SpaceX today managed to successfuly land it’s Falcon 9 rocket on a drone barge. Let that sink in for a minute! It’s taken four failed landings but SpaceX now has the capabilitiy to not just land a rocket on land but also on the open seas.
The Elon Musk led venture competes with the likes of the ULA ie the United Launch Allience which is headed by Boeing and Lockheed Martin. The ULA has been the de-facto launch vehicle provider with their Atlus V rockets that are reliable yet have massive cost overheads. Every launch essentially requires a new vehicle to be built with the cost per launch being several hundred million dollars. SpaceX on the other hand can accomplish a similar launch in under $60 million. That 60 million dollar figure includes the cost of building a brand new Falcon 9 rocket. With this new found capability to land the launch vehicle on a barge, SpaceX can now shave off about 30% off their cost to launch something into space.
The feat is remarkable for multiple reasons. While SpaceX has been able to land rockets on land for a while now, landing on a barge presents a more pressing challenge and one that is critical for future missions. The constant motion of the ocean and high winds, unpredictable conditions make alligning both the barge and the rocket a very hard task, more so since they do not communicate with each other.
But why even land on the ocean when you’ve got a large expanse of land? The simple answer to that is fuel.
A SpaceX rocket can simply reuse remaining fuel and settle down on a barge in the middle of the ocean. Returning back to the original launch location means carrying enough fuel to propel the rocket back over what could be a very large distance. With the upcoming Falcon Heavy launch which will carry larger payload, the rocket just won’t be able to carry enough fuel to propel it back thus making landings over the ocean critical.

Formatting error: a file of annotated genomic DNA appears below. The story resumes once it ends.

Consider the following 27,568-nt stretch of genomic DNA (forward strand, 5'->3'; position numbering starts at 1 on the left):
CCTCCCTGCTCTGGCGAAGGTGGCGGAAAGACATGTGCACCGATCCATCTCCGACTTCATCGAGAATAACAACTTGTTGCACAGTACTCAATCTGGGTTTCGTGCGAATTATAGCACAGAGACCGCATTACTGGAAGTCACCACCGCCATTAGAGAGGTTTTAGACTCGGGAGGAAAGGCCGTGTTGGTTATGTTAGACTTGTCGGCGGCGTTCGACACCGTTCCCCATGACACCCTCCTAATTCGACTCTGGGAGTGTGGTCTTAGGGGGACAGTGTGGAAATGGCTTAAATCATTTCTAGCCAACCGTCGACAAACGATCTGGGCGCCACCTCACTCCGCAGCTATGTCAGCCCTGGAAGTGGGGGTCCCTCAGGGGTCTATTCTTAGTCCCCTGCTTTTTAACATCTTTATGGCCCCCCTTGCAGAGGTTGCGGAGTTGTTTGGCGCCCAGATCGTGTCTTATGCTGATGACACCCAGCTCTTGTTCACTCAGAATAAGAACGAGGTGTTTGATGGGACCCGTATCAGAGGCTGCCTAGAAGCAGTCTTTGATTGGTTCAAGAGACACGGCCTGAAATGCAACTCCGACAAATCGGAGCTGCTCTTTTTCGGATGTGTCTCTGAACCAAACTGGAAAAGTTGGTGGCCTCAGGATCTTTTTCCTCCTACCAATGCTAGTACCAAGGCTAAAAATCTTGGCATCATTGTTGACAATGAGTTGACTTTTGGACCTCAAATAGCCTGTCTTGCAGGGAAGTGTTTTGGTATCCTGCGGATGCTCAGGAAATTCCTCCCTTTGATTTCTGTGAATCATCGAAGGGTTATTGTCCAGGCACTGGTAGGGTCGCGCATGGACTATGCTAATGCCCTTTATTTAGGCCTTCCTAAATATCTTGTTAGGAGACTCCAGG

Commercialization of space is critical for many reasons, the simplest of them being making the advancement of mankind in its exploration of the cosmos. Lowering the barrier to entry means that we will be able to see even more innovation in a category that has historically been heavily government controlled. Reducing the barrier to entry means that we can look forward to an increased level of interest amongst engineering communities and universities to learn more about and even launch pico satellites.
One of the thoughts about MakersBox was that in this modern day India where people are innovating the best mobile apps and the best web apps, we wondered how and where will the next innovator come who will develop a rocket, a satellite, the next communication chip. This achievement by SpaceX is a major win for innovators around the world to target space as the next avenue for disruption.